Guest: Lou Maresca
Welcome to Coding 101 - It's the TWiT show that gives YOU the knowledge to live in the wonderful world of the programmer. This week we are talking about Object Oriented Programming. Also, check out our transcripts.
Reviewing Functions and Viewer Submissions
This week, I am sharing a very small and simple text based adventure game I made called Flight of the Dragon! You can download my code below at our Github.
Question of the Week
From CosmicRay: Where did Lou come up with key press "a" is 65, key press "b" is 66, etc.
I know it's from Console.ReadKey().Key, but is there a table somewhere that shows all the equivalents to each key press? I tried Googling for it, and also looking on StackOverflow but couldn't find it.
Here is the link!.
Some cool ones from Benjamin in the G+ community. An airport code identifier, number sorter, and a musical.
Code is available here.
Some more from Square Iguana. This one translates your text to Morse Code using a for loop.
A paint application.
And the code is available here.
A simple menu concept.
And the code is available here.
Find the Code for ALL of our episodes HERE!
Let's talk about "OOP" - Object Oriented Programming
OOP was a REVOLUTIONARY approach to designing modular, reusable software code.
* Previous languages separated programming into data and code.
** You wrote your code, which then processeded data
** OOP unified the two: instead of having data and code, you have a "object" that combines the two.
** Instead of having pieces of code that handle set of data, you now have OBJECTS that model In-Real-Life logic with In-Real-Life sets of data.
** Thankfully, though we haven't called it "Object Oriented Programming" -- We've been doing OOP since episode 1 when we challenged you to break down problems into their component pieces.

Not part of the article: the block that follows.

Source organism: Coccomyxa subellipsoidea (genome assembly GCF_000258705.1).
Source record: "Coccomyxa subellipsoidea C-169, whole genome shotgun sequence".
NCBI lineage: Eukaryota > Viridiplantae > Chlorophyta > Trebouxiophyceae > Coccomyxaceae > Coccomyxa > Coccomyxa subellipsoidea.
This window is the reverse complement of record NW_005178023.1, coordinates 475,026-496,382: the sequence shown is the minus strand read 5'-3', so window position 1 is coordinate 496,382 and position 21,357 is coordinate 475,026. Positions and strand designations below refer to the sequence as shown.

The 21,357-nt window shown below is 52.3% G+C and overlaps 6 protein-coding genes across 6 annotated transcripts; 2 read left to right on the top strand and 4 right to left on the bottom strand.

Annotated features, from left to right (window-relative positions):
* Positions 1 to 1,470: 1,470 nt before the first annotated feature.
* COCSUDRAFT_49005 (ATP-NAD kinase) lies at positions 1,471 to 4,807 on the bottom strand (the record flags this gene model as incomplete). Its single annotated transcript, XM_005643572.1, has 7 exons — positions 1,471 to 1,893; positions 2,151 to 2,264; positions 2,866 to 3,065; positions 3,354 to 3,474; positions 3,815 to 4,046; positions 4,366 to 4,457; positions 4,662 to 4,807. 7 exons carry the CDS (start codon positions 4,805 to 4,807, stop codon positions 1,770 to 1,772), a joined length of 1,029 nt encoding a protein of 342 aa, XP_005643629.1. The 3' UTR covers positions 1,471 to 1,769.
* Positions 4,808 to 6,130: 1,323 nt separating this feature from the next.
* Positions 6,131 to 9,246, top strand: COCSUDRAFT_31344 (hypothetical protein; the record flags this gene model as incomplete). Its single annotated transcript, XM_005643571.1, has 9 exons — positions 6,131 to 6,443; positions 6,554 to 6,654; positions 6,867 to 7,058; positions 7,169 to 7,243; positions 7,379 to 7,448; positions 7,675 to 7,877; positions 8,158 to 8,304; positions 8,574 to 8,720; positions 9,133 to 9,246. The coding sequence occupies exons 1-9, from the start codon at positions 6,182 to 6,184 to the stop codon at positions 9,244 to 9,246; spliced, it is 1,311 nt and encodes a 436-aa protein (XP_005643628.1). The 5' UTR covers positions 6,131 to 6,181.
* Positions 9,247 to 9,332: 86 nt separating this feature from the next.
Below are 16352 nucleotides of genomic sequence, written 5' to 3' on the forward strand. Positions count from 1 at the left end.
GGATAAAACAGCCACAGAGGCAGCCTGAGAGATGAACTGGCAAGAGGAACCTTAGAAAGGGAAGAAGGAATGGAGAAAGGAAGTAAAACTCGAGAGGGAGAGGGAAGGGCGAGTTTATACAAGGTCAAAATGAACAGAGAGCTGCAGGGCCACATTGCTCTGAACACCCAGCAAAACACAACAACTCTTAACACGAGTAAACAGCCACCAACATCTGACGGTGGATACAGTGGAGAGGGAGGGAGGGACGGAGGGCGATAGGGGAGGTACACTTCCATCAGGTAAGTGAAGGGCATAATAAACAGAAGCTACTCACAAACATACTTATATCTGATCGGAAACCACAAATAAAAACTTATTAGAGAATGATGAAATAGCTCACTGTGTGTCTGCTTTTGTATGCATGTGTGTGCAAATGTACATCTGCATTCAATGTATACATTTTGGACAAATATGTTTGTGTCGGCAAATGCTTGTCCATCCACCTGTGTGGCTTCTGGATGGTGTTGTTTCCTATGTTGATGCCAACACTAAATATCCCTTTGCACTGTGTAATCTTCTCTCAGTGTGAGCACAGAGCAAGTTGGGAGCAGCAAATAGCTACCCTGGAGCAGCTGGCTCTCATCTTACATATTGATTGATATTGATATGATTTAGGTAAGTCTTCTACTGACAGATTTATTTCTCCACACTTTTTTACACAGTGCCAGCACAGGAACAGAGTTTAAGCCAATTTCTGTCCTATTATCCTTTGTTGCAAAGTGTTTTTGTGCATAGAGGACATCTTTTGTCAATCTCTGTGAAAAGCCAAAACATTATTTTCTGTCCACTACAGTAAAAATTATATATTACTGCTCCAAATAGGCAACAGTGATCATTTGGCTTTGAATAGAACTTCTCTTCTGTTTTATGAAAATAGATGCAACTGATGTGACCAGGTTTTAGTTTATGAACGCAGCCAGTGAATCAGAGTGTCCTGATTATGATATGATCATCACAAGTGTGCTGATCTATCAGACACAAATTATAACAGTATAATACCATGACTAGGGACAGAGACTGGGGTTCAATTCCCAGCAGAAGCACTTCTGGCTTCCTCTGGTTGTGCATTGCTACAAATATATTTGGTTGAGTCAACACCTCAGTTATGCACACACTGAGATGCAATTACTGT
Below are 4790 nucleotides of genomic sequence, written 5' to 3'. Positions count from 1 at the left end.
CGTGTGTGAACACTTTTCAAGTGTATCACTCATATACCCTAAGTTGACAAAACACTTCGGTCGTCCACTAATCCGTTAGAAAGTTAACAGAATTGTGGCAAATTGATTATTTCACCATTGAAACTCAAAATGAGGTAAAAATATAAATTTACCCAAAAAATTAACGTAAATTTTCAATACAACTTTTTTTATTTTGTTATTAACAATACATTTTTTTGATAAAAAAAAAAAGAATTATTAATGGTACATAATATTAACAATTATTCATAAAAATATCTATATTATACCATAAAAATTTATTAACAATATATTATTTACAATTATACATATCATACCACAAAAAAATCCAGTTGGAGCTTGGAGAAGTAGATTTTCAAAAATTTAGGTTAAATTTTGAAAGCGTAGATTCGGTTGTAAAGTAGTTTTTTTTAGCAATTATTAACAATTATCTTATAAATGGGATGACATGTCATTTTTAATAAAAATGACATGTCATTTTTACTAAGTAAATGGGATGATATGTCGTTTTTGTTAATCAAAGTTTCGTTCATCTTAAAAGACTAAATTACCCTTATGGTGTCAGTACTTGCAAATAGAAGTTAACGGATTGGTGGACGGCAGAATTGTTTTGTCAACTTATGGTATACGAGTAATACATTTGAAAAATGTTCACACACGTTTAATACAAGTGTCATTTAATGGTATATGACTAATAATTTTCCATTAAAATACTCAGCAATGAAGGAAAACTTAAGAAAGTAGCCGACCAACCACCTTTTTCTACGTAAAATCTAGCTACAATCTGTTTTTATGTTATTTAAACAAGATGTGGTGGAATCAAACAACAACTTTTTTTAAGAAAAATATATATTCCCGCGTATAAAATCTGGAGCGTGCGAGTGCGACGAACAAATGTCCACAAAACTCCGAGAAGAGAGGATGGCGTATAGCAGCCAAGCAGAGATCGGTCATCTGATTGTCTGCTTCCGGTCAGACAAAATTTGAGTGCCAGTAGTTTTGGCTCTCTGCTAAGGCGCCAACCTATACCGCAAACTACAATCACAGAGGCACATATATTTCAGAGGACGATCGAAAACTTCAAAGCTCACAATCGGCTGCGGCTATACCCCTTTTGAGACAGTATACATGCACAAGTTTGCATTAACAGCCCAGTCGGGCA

** Use Ep005 GitHub code to show how OOP is:
*** Easier to Understand
*** Easier to Maintain
*** Easier to Upgrade
A word about "Function" vs. "Method" or "Procedure"
* There are programmers who will tell you that C# doesn't have functions, but rather, only Methods.
* There are programmers who will tell you that Object Oriented Programing doesn't have functions, but only "procedures"
** THIS IS ALL TRUE -- but we call them functions because that's the universal term. Methods and procedures ARE functions... they act like functions... they work like functions... they are programmed like functions --- so don't get confused.
** Eventually you'll know WHY they're called "Methods" or "Procedures", but if you're just starting out, don't worry about it -- the next time an expert programmer tells you, "well, actually... there ARE no functions in C#... just smile and say, "of course there aren't."
public int answer(int a, int b)
int c = a + b;
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Running time: 38:37